Membership units LLC is used to determine how much ownership each member is able to claim in the company.

What Are Units in an LLC?

In an LLC, units are used to break down the percentage of ownership each member is able to claim in the company. Typically, one unit will equal one percent of ownership, or equity, in the company. In terms of ownership, 100 percent of the company must be owned at all times because LLCs don't have treasury units or stock that can be deemed as owned pro-rata by other equity holders. In simple terms, this means that the sum of units each member can claim ownership to must equal 100 percent.

Membership units will normally be included in the company's Operating Agreement. In a corporation business structure, there are specific rules that outline the ownership of stock. An LLC, however, does not include any such regulations so it is entirely up to the company members to determine how ownership is distributed. This is normally outlined in the company's Operating Agreement.

For this reason, most lawyers will include the concept of "units" or "membership units" when drafting the Operating Agreement in order to establish how much ownership each member is entitled to. For example, in an LLC with two members, member A may have 60 units while member B can make a claim of 40 units of ownership. Or ownership could be split down the middle, with 50 member units allocated to each member. As long as the sum of units each member can claim equals 100 percent ownership in the company, member units may be distributed however the members see fit.

In a certain sense, member units may be compared to stock shares, as they are a method of determining how much equity each member is entitled to. This is where the comparison should end, however, as member units and stock have very different meanings under the surface. Whether or not member units offer similar rights as stock shares depends largely on what is included in the company's Operating Agreement. Unless there is specific information pertaining to this concept in the Operating Agreement, it should be assumed that units do not offer the same rights as stock.

How to Issue LLC Membership Interests

It is important to note, if you choose to form your LLC without the assistance of a lawyer, the chances that membership interests won't be properly issued is high. You need to have a written Operating Agreement in place that contains signatures from all of the LLC's members and outlines the number of member units that should be allocated to every member involved in the company.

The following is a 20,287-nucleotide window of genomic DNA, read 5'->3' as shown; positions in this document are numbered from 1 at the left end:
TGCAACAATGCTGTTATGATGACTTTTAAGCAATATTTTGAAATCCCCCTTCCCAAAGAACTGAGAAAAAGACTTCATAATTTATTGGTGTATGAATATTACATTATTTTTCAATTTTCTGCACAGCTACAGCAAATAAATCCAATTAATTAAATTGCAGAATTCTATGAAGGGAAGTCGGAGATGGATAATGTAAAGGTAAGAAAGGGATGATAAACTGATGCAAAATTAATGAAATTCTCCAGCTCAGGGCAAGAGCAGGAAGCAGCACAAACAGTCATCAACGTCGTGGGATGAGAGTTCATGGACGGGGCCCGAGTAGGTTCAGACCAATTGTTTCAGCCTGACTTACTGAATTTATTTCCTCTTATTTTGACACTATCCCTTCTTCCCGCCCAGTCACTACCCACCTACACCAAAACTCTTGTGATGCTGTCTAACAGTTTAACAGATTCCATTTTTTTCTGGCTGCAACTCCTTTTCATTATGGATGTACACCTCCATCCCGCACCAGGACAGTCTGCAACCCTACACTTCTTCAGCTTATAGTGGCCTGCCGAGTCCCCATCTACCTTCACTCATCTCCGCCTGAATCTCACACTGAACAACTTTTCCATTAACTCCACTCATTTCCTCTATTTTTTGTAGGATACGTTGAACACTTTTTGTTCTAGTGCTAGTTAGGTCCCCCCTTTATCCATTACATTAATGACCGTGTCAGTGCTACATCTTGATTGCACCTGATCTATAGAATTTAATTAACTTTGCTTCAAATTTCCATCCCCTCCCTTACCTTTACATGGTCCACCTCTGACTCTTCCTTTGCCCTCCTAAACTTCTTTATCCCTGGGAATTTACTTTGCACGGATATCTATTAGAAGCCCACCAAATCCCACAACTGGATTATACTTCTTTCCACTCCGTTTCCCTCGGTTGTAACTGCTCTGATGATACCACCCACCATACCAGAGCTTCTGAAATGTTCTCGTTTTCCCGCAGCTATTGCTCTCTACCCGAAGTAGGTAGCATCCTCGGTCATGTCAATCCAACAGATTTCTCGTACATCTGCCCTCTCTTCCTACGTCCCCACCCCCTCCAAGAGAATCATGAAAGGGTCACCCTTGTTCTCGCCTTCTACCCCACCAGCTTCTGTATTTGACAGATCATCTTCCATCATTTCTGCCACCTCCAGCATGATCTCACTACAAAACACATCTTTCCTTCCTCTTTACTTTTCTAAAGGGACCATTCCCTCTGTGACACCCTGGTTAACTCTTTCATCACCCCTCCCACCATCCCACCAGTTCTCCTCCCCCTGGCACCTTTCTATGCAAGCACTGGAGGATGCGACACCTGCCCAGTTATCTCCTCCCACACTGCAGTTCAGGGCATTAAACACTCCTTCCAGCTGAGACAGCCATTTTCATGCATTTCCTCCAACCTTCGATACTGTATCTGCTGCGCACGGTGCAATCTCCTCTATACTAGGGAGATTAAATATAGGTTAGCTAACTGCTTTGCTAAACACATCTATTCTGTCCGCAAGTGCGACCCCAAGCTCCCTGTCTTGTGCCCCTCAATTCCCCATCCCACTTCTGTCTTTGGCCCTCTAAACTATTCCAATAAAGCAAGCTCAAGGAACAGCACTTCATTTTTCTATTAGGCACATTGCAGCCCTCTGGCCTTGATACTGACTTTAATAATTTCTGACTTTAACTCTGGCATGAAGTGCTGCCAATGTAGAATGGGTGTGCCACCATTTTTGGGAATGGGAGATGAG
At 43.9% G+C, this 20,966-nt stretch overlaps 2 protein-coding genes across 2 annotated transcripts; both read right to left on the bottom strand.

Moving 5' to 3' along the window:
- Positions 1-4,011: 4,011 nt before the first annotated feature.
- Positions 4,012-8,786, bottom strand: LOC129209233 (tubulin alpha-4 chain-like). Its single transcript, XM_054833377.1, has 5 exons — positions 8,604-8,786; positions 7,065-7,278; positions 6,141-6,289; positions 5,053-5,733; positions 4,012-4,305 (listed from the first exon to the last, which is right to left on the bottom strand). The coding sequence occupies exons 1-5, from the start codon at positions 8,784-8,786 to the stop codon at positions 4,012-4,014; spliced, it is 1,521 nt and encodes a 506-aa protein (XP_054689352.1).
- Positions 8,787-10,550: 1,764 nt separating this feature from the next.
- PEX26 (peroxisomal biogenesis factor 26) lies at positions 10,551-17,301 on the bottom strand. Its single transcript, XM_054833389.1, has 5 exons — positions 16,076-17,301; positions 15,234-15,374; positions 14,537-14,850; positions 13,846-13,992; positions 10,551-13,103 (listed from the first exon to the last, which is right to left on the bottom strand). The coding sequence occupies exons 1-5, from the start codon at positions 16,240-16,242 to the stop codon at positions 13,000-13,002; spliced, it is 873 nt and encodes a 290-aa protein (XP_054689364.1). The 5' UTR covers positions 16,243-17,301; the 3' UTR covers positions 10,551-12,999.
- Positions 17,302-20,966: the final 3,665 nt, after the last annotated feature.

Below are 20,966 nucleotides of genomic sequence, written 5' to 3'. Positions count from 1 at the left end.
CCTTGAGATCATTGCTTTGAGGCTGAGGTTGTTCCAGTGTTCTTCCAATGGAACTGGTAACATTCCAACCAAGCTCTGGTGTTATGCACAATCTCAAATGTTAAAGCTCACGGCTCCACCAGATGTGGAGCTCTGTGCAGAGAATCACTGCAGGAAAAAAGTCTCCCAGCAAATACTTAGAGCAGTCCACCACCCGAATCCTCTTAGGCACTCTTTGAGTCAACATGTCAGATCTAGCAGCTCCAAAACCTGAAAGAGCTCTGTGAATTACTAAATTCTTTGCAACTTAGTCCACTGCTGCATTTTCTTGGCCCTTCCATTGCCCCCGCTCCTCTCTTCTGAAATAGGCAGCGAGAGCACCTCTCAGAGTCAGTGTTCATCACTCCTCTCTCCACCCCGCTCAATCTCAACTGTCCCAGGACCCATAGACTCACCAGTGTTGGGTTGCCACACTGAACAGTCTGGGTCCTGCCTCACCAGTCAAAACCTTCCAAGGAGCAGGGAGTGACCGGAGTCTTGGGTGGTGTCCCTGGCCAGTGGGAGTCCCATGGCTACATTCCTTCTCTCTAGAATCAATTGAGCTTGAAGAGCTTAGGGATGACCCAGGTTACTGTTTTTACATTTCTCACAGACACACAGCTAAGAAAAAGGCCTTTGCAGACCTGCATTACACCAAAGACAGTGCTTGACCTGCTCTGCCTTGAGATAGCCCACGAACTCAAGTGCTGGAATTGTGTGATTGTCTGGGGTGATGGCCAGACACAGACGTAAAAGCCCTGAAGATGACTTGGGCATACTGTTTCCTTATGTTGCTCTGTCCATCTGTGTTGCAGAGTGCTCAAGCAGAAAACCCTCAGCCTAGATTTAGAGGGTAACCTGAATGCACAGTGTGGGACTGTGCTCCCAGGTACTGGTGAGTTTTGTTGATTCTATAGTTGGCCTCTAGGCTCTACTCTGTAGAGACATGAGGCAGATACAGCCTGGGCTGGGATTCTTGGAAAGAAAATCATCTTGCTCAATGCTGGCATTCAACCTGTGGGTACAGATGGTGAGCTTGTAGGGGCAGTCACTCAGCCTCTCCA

Additionally, your Operating Agreement should specify the financial consideration to be paid out to each member for membership interests. This consideration is normally paid in cash but could take other forms, such as a transfer of assets or provision of certain services. The choices available for these considerations will depend on your specific Operating Agreement and any state laws that may apply.

There needs to be some sort of evidence that a member has actually paid the required consideration to secure their claim to their share of member units. For example, if the member paid their considerations in cash, there needs to be a record showing that the member in question has deposited the required dollar amount into the company's bank account. For non-cash considerations, it's a good idea to have a written agreement between the member and the company on file, which specifically outlines the transaction and any obligations associated with it.

Your company should maintain a record book that contains all of the LLC's important documents. This should contain, at the very least:  

  • Any organizational documents filed with your local Secretary of State  
  • Your company's Operating Agreement  
  • Records of considerations that have been paid to claim member units

It is extremely important to handle the issuance of membership units and interests correctly when you're forming a new limited liability company. As mentioned earlier, it is extremely difficult to make sure membership interests are handled correctly without a lawyer's assistance. It is highly recommended that you involve an attorney when you draft your company's Operating Agreement to make sure this issue is handled correctly.

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